The more he talked the more suspicious I got. I even said to my supervisor ( I was at work) I think it is a scam. The “deputy” overheard me say scam and tried to act offended. I finally got him off the phone. I then called the Sheriff’s office. The person on duty said there is a scam going around and to ignore it. I later saw the number used was linked to several other counties have scammer issues.

      If you are following your state’s law on the registry you need not worry.

    • #55562 Reply
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      Connie

      My husband received a call and was instructed to report to the …jail for a DNA sample. The man gave a badge number, unit number and name. He sounded fairly convincing. He said later in the conversation that it was a federal investigation and he was from the FBI. They had a mobile unit and would take my husband to it. No way was I letting my husband go with some stranger without throughly checking the truth of this story. We went to our local police department and ask them if they would check name and badge number. The detective was kind enough to make phone calls and check the information given to us. He told us it was a scam.

    • #58455 Reply
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      Kendal aka The One who fell for it

      So I did buy the cards… now before you go on about how I should have known better etc, etc, etc, Yes I should have known better, but since my charges back in the dark ages and on, I have never been in jail even for 5 minutes, and I don’t plan on starting anytime soon. I had to re-register yesterday and talked to the deputy about what went on, and this is what he told me.

      The guy on the phone would not let me off the phone – If it had been the real sheriff’s department, I could have hung up and made calls and called them back

      They will not call me to tell me there is a warrant for me – Yes, at least in my county there would be no call about a warrant. They might call to tell me there is some sort of problem with my registration, but there will never be about me going in or I would be arrested. If I was going to be arrested then they would just come arrest me.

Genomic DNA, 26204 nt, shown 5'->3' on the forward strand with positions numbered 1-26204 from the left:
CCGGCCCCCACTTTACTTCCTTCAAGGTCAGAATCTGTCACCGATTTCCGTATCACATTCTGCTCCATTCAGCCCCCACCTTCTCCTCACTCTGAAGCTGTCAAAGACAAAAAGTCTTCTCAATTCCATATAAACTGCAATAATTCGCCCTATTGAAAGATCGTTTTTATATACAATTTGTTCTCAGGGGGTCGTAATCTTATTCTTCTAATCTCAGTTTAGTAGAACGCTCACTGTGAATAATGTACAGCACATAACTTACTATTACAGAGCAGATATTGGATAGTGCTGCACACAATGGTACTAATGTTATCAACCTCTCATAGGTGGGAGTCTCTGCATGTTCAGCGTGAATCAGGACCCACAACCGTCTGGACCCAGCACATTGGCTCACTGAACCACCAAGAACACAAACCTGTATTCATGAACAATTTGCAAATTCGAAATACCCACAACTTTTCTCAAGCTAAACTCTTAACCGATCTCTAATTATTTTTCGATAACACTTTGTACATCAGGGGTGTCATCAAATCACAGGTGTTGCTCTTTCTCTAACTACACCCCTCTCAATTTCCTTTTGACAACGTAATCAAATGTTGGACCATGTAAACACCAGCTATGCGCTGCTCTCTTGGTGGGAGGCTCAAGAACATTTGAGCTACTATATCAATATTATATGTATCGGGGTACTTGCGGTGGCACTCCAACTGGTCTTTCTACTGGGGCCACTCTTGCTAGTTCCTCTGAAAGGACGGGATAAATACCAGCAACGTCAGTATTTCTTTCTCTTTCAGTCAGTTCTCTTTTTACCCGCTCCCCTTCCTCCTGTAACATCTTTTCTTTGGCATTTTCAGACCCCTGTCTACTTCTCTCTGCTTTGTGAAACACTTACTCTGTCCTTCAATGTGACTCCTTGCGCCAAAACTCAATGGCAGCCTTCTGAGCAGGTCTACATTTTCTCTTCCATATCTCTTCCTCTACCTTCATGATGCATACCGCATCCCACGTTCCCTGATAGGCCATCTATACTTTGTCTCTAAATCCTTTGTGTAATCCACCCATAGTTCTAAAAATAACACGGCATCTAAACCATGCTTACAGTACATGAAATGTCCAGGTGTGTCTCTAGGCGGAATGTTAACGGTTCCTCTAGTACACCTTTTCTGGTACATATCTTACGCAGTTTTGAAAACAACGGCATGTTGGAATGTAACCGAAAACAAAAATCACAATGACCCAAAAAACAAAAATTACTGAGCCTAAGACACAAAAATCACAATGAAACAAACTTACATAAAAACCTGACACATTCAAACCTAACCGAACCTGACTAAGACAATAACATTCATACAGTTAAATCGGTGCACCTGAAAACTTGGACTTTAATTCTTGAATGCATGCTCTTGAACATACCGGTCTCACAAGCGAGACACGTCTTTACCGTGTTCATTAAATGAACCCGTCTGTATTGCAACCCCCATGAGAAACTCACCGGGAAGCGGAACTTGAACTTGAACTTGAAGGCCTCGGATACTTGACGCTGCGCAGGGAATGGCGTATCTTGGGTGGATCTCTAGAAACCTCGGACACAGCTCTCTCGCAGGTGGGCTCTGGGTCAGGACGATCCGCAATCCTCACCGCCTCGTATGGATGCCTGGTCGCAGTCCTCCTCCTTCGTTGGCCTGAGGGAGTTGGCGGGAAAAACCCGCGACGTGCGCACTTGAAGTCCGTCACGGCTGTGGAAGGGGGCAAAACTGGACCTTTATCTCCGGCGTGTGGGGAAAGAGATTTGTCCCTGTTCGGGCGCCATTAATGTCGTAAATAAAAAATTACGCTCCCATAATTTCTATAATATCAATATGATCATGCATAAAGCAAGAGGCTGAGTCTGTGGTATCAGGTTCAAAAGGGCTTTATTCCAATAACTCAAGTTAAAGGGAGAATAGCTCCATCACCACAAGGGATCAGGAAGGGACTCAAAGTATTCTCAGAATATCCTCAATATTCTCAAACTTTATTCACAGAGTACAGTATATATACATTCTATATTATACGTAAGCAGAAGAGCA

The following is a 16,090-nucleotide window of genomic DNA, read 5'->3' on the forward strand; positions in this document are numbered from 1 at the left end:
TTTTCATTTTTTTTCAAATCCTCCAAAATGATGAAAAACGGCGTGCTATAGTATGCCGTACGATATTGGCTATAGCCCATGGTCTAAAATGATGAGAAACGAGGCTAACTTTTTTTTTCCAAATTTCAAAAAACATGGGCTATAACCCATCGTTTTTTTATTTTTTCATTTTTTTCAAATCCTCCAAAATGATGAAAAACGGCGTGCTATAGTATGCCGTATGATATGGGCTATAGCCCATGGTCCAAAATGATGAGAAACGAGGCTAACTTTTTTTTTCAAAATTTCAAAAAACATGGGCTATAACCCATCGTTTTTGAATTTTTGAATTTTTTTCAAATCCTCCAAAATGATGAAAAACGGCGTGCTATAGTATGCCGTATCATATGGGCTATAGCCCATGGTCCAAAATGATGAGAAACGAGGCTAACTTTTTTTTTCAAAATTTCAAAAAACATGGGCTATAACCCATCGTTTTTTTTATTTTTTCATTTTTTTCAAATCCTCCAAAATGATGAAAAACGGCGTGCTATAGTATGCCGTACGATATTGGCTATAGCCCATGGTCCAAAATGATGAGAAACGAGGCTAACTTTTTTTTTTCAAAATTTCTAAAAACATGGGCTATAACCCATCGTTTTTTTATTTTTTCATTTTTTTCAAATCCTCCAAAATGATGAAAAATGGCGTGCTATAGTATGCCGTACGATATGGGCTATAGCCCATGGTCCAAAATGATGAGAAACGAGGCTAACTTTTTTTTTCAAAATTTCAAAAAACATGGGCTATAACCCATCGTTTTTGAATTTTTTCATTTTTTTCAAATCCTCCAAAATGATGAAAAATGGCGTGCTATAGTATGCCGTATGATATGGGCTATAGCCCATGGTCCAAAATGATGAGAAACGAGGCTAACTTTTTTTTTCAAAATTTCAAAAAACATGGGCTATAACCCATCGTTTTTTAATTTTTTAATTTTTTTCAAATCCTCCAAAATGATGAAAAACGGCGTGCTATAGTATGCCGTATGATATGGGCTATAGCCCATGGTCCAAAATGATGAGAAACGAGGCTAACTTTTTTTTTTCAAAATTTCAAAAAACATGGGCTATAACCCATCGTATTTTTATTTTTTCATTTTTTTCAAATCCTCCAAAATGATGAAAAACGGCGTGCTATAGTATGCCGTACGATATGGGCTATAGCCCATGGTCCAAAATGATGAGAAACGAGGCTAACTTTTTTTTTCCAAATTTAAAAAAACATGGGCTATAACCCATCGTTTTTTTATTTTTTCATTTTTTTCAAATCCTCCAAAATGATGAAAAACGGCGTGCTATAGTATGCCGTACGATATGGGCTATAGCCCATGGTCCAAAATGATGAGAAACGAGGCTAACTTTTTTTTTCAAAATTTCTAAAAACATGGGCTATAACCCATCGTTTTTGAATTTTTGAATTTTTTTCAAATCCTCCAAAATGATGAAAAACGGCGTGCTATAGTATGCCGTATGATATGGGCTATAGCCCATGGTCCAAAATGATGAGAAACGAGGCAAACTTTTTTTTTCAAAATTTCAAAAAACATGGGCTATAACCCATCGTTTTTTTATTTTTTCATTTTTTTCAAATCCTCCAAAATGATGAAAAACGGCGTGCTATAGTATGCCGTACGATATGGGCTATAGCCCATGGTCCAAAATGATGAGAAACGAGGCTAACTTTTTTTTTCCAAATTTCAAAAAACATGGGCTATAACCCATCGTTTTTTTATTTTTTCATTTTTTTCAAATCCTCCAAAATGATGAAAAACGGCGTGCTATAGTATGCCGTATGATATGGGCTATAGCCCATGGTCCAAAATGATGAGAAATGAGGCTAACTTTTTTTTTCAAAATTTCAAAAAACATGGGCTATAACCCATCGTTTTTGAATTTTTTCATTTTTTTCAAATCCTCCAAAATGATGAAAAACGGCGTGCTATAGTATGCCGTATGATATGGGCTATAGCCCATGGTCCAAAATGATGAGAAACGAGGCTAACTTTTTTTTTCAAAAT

The Sheriff’s department does not now and will not in the future take any form of payment that is not cash, check or credit card.

      In my case, I lucked out because I read him one number, messed up on the second number and then the phone went dark, so I immediately took the opportunity to call the sheriff’s department and check it out, and then proceeded to drive over to the sheriff’s department to file a statement. Guess what, I wasn’t arrested or detained. So in asking for 2000.00 they only got away with 200.00. And I ended up with 1800.00 in google play cards, but at least I have the use and not some scum of the earth.

      Things to do in the future if they do happen to call back – hang up and call the sheriff directly, if it is real, they will be glad to talk to you, if not, then they will tell you that you are not about to be arrested and detained.

      Oh and on a final note, They used the rouse on me that if I told the store what I was buying the cards for, they would call crimestoppers and turn me in for the reward. I came up with another story at the store, and they told me that the sheriff’s office does not take cards, and I should check it out. The guy on the phone told me they had call and units were on their way to detain me. At this time, I said to just come detain me, and he said there were units on the way, would I like to talk to his supervisor, of course I said yes, and another guy came on the phone and told me to get out of there before they got there. Another misleading statement, they would have never told me to get out of there.

      Oh well, live and learn… at least I can watch all the movies I have been missing and already have the money to pay for them

    • #61922 Reply
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      Vin

      Has anyone heard of a sergeant Wilson Meadows of the New Jersey warren county sheriffs office with important information about SRO status.